Iranians guilty until proven innocent
By David N. Rahni
April 30, 2002
In just a matter of days, a grass root protest
petition against the passage of the U.S. Senate H.R. 3525: "Enhanced Border
Security and Visa Entry Reform Act of 2002", has attracted thousands of signatories
and growing by the minute. Specifically, the one million Americans of Iranian descent
have expressed their displeasure to that aspect of the Bill that deprives them the
right to have their parents and close relatives visiting them periodically here from
their ancestor's land.
The petition, addressed to President George W. Bush, the cabinet members and nembers
of the House and the Senate, states: "Whereas we continue to unequivocally remain
behind you [Mr. President] in battling out any despicable terrorist acts against
the United States of America and the Principles for which this great Nation stands,
be it graciously acknowledged, nonetheless, that as patriotically proud, tax paying
and contributing Americans of Iranian descent, we submit to you our displeasure with
grave concern regarding the passage of the Senate H.R. 3525: Enhanced Border Security
and Visa Entry Reform Act of 2002."
It is believed that if this bill becomes law by presidential endorsement, it would
prohibit the issuance of tourist, business, student and other types of non-immigrant
visas to residents of a few countries including Iran, the government of which are
on the terrorist sponsoring states list of the US State Department. This means that
immediate family members of over one million Iranian Americans can NOT, as in the
past, travel to visit their American family members in the U.S.
Many in the Persian American community believe this bill not only applies a blanket
mistreatment of millions of Iranians with a suspicion, i.e., "guilty unless
proven innocent" simply because of their country of birth or the government
that currently rules it, but it more significantly places an immense hardship on
the shoulders of the American families who would very much like to have their parents
and close relatives here for short visits.
Ironically, many of such Americans can not freely travel to their native motherland
either due to the fear of political charges there. Everyone in this community, nonetheless,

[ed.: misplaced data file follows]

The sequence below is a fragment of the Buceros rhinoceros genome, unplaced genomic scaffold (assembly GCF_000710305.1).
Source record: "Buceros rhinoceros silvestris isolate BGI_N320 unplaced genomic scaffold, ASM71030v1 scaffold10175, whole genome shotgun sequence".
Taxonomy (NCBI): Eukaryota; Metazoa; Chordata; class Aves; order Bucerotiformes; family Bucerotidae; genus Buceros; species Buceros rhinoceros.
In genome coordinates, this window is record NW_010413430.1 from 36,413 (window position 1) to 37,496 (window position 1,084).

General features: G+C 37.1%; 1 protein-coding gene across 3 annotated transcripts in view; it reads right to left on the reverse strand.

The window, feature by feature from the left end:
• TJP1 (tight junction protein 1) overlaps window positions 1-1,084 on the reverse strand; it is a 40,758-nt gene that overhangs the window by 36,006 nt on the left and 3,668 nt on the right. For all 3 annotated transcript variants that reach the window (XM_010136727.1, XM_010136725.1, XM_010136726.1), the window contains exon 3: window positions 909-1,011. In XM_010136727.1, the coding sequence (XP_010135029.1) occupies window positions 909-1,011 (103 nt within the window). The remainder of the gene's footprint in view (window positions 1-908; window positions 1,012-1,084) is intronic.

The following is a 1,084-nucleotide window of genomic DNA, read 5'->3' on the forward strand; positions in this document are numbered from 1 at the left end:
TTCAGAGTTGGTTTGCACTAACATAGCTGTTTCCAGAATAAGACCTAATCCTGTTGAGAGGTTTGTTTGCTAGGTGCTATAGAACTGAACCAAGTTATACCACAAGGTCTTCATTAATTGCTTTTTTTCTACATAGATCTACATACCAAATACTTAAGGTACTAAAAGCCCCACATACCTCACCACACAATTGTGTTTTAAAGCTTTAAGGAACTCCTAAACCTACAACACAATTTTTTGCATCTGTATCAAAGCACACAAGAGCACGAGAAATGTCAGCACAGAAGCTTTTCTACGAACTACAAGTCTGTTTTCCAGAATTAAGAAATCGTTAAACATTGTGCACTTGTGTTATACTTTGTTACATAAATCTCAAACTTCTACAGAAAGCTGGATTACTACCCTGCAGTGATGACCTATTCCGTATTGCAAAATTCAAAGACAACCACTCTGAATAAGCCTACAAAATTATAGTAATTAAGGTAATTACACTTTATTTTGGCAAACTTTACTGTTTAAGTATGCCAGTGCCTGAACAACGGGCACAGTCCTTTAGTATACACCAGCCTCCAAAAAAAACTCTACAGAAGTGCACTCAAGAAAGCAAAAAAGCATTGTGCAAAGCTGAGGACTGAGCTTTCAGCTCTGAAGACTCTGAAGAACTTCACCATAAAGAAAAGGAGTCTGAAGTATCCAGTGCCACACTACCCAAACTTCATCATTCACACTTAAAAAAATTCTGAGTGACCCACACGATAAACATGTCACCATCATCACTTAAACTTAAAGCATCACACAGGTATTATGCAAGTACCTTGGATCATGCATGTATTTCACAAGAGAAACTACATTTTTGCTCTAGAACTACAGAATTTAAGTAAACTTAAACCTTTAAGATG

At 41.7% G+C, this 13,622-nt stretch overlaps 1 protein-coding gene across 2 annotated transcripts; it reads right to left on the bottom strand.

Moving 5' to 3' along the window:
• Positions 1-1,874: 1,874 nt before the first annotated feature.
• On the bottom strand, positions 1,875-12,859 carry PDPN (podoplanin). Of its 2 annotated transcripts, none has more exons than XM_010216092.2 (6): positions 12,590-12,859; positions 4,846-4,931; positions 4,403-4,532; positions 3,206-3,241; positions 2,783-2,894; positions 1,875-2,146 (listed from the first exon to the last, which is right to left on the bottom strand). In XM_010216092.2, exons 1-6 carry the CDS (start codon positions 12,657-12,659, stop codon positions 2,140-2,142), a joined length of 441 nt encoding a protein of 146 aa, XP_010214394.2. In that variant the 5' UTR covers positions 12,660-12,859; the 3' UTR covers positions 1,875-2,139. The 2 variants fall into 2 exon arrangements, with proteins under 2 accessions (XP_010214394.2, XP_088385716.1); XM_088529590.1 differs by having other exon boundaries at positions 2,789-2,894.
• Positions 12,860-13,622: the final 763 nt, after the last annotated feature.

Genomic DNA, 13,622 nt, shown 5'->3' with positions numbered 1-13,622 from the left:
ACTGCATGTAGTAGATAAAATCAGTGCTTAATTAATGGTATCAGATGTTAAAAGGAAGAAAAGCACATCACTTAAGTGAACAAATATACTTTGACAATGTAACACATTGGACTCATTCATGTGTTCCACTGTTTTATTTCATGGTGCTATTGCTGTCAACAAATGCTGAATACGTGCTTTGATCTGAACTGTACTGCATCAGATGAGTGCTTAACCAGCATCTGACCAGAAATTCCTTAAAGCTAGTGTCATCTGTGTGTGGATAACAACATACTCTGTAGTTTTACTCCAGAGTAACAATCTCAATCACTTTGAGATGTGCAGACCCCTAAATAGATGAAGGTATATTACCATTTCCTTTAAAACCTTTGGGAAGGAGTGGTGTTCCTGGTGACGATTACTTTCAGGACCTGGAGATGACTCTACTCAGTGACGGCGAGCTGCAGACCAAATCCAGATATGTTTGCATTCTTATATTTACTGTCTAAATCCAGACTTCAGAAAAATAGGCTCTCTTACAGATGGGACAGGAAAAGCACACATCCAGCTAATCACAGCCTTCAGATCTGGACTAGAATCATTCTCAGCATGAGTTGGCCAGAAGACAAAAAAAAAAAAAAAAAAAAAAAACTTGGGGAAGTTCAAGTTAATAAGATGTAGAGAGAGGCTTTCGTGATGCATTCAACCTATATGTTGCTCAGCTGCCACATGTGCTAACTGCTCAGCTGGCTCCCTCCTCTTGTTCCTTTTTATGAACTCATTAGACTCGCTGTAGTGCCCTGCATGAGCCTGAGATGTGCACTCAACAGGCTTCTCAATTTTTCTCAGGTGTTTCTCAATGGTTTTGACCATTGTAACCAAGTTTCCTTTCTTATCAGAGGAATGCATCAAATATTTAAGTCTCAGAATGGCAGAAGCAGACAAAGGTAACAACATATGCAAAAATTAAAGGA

agrees there should be a stringent screening of visa applications that does apply
to all travelers entering the US regardless of their country of origin. Some even
go further by saying it is paradoxical that none of the despicable terrorist activities
in the US was committed by a culprit carrying an Iranian passport, but rather by
those other nationals whose governments do remain among so-called US "allies".
Even though there have been sporadic number of Iranians who have immigrated to the
US since the late 19th century, it is only since the late 70's when due to socio-political
changes in Iran when massive number of them entered the US as immigrants--many returning
after having completed their advanced education here earlier. Estimated at nearly
one million strong, it is recognized as one of the most educated, affluent, law abiding
and well assimilated recent immigrant communities (substantially well above national
average according to the US Census, an MIT and other independent Reports).
Iran, formerly called Persia (circa. 1930's), is a culturally rich and ancient country
with tremendous contributions in the arts, sciences and technology, literature, etc.
to the world civilization. Upon closer examination of every sector of our society,
one would easily recognize the active participation of modern Iranian Americans as
university professors and researchers, artists, business entrepreneurs, government
staff, and health professional including 30,000 physicians. Some estimate the annual
contributions of this community to the US economy to stand at no less than $100 billion.
It is, however, very fascinating to observe the rapid
development of voter registration, pluralization and articulation of the community
at-large aspirations, coalition building not only among the Iranian Americans of
diverse socio-political and religious backgrounds, but also with other immigrant
and mainstream political institutions and full participation in the American political
process, to become one major positive outcome of the whole debate.
Moreover, unless this legislation is modified to remove those aspect of it that negatively
impacts the lives of Iranian-American, it is anticipated that the number of permanent
residence immigration applications to petition for parents and siblings will increase
dramatically, thereby creating a gridlock in the Immigration and Naturalization Service's
processing system, that has not thus far been necessary since such relatives could,
with ample security scrutiny, travel to the US for short visiting purposes.
David N. Rahni is President Emeritus-in-Residence of the Persian
Watch Center. He is a professor of chemistry at Pace University in New
York. He also serves as an adjunct professor in environmental law and dermatology.
A terrible price to pay for a "feel good" ban on Iranians wishing
to visit the U.S.
By Gary Sick
A lot of
But no real action against U.S. visa restrictions
By Behrooz Parsa
On efforts to ban Iranians from traveling to the U.S.
By Katayoon Hadizadeh
Persian Watch Center
Iranian-American Anti-Discrimination Council
By David N. Rahni
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